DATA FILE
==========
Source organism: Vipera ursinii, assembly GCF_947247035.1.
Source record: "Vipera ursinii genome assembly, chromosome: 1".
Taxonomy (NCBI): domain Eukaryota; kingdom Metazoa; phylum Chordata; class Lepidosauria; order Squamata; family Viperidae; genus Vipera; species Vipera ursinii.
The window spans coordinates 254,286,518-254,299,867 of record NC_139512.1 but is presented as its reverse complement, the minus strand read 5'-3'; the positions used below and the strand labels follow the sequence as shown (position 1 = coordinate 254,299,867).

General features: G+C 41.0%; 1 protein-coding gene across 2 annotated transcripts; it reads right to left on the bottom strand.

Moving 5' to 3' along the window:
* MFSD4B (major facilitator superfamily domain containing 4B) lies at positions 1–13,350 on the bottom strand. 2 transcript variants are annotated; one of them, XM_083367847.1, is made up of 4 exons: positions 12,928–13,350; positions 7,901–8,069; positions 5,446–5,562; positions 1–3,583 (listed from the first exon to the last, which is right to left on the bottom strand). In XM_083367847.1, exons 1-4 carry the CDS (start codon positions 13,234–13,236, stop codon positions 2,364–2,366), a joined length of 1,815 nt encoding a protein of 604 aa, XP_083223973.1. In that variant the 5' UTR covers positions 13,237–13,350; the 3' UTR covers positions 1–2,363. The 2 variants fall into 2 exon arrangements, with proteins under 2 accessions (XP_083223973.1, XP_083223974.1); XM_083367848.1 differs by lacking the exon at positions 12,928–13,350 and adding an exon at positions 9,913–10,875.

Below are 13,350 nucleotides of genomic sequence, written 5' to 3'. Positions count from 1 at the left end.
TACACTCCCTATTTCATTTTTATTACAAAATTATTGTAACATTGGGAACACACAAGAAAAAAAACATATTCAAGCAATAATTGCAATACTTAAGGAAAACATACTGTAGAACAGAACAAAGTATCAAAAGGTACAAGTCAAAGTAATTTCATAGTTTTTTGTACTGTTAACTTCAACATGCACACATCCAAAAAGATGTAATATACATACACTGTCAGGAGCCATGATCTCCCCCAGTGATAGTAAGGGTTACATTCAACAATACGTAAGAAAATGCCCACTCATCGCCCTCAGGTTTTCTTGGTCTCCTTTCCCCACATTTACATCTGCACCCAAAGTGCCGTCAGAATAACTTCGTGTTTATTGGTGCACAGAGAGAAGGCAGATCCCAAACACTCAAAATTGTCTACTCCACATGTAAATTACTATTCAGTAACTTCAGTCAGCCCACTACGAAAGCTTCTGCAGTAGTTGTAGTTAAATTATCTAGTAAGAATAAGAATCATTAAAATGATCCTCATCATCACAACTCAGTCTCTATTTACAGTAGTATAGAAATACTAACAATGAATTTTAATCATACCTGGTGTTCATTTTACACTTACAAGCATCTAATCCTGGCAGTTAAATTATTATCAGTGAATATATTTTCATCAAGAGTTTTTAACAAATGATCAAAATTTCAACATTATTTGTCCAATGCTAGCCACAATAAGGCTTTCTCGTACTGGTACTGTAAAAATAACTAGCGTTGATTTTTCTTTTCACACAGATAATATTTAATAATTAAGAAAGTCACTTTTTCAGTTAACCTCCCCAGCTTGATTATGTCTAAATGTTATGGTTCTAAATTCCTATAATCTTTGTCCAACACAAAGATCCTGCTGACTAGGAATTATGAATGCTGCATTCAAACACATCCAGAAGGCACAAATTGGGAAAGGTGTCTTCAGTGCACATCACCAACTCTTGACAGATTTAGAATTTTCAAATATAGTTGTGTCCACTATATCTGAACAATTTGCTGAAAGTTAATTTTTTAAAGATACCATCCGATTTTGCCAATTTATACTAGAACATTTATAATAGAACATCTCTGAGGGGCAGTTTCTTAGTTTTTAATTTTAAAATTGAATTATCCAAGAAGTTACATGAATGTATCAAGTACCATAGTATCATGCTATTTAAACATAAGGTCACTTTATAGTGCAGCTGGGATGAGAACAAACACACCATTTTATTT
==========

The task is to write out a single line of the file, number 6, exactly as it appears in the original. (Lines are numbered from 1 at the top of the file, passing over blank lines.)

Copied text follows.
Moving 5' to 3' along the window: